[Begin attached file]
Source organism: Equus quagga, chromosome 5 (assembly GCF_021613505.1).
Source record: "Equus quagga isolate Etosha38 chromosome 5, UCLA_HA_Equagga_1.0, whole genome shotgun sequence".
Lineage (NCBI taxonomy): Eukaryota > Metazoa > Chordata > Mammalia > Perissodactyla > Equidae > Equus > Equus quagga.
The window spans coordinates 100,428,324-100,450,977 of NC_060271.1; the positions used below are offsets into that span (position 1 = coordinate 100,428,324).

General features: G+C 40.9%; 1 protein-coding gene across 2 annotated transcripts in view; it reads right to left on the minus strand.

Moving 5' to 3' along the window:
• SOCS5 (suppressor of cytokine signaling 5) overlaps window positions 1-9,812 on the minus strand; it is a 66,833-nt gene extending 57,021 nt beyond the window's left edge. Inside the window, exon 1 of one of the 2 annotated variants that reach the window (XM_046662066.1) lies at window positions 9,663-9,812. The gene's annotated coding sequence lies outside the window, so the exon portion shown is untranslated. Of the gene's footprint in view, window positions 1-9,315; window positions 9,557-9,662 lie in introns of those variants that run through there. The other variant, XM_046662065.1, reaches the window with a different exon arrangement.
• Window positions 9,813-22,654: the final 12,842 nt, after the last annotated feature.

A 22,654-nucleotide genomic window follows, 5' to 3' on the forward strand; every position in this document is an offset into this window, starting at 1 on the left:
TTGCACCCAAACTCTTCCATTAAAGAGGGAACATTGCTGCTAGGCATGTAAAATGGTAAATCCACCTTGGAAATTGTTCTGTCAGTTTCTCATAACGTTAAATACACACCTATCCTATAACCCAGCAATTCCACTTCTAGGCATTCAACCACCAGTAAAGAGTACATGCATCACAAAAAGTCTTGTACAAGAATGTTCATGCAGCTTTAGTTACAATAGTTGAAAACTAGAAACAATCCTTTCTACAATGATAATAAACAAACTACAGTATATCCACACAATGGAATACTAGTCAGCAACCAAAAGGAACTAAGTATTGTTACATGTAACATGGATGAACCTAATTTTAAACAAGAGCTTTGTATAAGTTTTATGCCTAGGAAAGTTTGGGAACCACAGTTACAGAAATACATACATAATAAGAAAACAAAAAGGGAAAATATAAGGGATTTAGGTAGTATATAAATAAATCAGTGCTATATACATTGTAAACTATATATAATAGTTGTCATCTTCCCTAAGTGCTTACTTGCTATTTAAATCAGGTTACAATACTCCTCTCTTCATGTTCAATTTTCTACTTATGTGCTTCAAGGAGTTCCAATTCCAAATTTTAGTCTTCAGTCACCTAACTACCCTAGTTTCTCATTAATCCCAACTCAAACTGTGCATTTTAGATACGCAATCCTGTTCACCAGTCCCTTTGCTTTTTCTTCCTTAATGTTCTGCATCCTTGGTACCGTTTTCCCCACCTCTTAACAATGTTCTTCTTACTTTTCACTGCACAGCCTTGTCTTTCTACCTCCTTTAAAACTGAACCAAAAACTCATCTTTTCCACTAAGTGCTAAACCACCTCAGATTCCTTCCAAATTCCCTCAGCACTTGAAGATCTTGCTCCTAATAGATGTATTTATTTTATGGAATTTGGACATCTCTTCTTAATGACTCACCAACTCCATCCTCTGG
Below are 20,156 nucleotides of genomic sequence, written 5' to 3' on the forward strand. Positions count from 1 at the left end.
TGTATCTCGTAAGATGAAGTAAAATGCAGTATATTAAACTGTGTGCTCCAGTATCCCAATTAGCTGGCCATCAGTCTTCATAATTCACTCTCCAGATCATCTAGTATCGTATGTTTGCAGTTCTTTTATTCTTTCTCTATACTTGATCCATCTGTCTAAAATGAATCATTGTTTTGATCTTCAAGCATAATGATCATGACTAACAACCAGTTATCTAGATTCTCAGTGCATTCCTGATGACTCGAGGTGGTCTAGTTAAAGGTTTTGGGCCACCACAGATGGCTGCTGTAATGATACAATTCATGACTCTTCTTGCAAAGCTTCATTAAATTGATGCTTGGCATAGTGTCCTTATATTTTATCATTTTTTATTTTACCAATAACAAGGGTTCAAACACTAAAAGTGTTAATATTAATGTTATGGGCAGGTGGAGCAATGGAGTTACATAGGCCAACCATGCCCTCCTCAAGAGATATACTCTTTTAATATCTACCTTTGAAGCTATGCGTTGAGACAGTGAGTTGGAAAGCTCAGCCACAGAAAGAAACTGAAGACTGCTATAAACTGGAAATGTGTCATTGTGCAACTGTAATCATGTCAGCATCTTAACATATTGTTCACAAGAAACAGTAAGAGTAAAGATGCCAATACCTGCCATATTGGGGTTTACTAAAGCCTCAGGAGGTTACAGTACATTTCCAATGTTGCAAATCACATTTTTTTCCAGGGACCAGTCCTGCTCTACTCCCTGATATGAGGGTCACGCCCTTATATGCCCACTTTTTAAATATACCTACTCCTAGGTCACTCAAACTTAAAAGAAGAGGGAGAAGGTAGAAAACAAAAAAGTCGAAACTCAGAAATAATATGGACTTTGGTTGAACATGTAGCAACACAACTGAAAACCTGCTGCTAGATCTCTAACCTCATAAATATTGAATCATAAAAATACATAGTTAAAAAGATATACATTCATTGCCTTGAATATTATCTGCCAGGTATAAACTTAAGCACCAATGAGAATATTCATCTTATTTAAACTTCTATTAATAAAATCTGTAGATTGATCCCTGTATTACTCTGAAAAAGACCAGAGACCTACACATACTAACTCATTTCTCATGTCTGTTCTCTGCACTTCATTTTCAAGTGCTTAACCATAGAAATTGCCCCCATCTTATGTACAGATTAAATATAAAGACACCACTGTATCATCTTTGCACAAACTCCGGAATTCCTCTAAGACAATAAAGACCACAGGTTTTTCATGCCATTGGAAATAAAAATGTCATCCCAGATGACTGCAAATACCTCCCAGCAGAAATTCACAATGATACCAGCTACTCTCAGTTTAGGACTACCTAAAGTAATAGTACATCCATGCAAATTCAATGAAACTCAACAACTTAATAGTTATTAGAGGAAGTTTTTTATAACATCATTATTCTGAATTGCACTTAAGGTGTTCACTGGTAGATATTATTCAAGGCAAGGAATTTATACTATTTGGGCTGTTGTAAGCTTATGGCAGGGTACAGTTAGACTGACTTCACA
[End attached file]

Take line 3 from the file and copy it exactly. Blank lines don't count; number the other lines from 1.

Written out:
Lineage (NCBI taxonomy): Eukaryota > Metazoa > Chordata > Mammalia > Perissodactyla > Equidae > Equus > Equus quagga.